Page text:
To support the implementation of the WMO Unified Data Policy, we agreed to provide a first set of countries selected by the SOFF with a high-resolution dataset in real time and with the operational support of the WIGOS Data Quality Monitoring System. Data provision will begin following a gap analysis to guide the next steps towards compliance with the Global Basic Observation Network minimum requirements.

Interest grows in machine learning in Earth sciences

We hosted the third in our series of joint workshops with ESA on machine learning for Earth observation and prediction, with about 120 participants on site in Reading and about 700 registered for online participation. It was apparent that increasingly sophisticated ML techniques had further spread into research and operational practice in the Earth sciences and were being tailored to this specific domain with compelling results.

High-resolution hydrological data released

A new, substantially upgraded hydrological reanalysis dataset of the Global Flood Awareness System (GloFAS) from 1980 to July 2022 was produced by the Joint Research Centre of the EC in collaboration with ECMWF and released as part of CEMS. It is available in the Copernicus Climate Data Store and includes daily maps of discharge over the globe at a resolution of 0.05 degrees (about 5 km).

Thirty years of ensemble forecasting

The first operational medium-range ensemble forecasts were introduced at ECMWF in 1992 and have since transformed the way weather forecasts and their uncertainties are understood, communicated and used. Events and information marked the anniversary and the significance of ensemble forecasts.

Council appoints new scientific advisers

Dr Oliver Fuhrer from the Federal Office of Meteorology and Climatology (MeteoSwiss), Prof. Simon Vosper from the Met Office and Prof. Dr Nedjeljka Žagar from the University of Hamburg were elected as members of the ECMWF Scientific Advisory Committee.

New satellite to benefit meteorology

EUMETSAT launched a new geostationary satellite, MTG-I1, carrying two instruments of particular importance for meteorology: the Flexible Combined Imager (FCI), which provides images in the infrared and visible part of the spectrum, and the Lightning Imager (LI), which is a new instrument observing lightning flashes and their intensity. At ECMWF, preparatory work to develop an assimilation architecture, using data from similar existing instruments on GOES satellites, is expected to lead to an early and effective operational exploitation of the new satellite.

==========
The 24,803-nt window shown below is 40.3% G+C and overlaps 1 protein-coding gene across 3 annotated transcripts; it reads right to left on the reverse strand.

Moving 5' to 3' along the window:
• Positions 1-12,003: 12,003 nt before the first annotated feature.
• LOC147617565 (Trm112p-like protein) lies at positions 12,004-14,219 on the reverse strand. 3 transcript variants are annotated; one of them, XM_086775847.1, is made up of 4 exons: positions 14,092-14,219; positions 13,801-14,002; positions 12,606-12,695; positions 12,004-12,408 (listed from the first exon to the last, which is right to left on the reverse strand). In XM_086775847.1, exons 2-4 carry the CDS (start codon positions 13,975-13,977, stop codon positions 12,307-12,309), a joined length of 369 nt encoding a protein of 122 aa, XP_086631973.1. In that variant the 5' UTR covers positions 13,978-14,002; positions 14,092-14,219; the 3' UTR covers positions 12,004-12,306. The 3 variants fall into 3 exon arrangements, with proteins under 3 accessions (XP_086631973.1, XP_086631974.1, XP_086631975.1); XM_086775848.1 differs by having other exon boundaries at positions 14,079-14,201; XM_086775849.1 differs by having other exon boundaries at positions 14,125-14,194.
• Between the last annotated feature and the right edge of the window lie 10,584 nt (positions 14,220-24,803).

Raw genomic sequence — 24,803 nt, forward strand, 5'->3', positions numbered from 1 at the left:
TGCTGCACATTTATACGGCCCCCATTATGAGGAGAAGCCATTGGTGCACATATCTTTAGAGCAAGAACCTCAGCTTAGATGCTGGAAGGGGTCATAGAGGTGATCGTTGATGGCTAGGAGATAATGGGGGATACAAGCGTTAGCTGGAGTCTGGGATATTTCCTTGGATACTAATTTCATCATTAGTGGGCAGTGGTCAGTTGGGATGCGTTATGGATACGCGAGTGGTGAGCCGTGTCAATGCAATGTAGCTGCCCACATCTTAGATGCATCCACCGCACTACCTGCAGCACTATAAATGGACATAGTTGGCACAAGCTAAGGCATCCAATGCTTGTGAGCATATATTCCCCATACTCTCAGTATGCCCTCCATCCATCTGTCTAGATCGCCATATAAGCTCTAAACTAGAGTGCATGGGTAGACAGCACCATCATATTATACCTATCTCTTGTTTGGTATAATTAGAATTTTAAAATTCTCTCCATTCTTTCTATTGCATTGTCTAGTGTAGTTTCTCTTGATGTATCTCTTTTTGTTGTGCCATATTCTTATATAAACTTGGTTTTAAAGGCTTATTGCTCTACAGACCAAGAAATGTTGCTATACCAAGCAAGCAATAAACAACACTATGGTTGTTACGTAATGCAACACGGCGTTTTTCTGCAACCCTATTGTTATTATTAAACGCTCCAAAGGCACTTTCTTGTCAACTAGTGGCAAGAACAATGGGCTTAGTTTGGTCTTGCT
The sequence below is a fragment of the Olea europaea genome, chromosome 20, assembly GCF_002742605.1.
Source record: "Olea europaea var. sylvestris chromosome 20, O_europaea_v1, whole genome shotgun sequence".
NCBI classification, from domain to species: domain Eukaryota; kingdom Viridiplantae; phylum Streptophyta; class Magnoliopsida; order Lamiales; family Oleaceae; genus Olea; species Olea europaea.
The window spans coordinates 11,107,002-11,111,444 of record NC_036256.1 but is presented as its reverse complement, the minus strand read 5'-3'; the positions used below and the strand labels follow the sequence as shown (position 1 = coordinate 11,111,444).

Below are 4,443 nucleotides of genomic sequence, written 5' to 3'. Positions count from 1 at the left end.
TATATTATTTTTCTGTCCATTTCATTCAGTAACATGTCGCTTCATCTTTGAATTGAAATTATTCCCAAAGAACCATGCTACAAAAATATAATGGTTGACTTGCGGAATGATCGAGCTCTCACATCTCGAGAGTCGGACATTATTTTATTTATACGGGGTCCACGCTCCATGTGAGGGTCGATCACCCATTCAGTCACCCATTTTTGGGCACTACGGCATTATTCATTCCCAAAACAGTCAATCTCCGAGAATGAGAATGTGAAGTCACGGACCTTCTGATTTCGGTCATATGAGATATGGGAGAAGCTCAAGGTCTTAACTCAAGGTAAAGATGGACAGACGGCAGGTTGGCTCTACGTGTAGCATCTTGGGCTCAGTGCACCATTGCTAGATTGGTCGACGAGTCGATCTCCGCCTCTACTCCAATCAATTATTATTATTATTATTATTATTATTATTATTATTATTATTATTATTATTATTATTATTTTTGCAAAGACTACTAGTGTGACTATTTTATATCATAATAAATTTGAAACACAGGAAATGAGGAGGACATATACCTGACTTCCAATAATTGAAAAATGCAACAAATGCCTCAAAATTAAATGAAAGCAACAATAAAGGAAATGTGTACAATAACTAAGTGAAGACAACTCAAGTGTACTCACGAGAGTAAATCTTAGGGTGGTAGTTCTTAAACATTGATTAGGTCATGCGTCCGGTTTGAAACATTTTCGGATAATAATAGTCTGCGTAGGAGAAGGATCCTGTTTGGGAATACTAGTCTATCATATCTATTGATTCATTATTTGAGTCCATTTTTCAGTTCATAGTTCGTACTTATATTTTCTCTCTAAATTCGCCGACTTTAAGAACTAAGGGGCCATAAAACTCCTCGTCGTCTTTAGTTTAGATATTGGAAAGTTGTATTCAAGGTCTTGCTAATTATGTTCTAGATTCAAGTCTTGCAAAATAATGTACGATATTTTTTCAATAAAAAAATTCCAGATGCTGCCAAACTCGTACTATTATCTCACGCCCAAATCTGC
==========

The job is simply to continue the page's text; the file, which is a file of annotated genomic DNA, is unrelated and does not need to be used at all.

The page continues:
CAMS monitors third unusual ozone hole in a row

Similarly to what was observed in the previous two years, monitoring data from CAMS showed the 2022 Antarctic ozone hole closed much later than those of the previous 40 years and was one of the 15 largest in the CAMS record dating back to 1979. While this needs to be investigated further in the context of a changing climate, the variability seen in recent years is thought to be largely dynamically driven, and it does not challenge the eventual recovery of the ozone layer in the 2060s as that is determined by the already observed declining amount of ozone-depleting substances in the stratosphere.

CO2 emissions monitoring prototype on track

The CoCO2 EU-funded research project coordinated by ECMWF presented progress towards creating a prototype system to monitor anthropogenic CO2 emissions worldwide. The project’s wide-ranging work includes data sources, vegetation models, transport models, and data assimilation methods, and will feed into the anthropogenic greenhouse gas emissions Monitoring and Verification Support Capacity (CO2MVS) being developed as part of CAMS.

Europe records second-warmest year on record

The year 2022 was the second warmest on record in Europe, and the summer was the hottest in Europe, according to data released by C3S in January 2023. Persistent low levels of European rainfall, in combination with high temperatures and other factors, led to widespread drought conditions. Atmospheric carbon dioxide concentrations increased at a similar rate to recent years, while methane concentrations increased more than average.

EUMETSAT’s MTG-I1 satellite launched in December.

EUMETSAT’s MTG-I1 satellite launched in December.

© EUMETSAT, using 3D models from ESA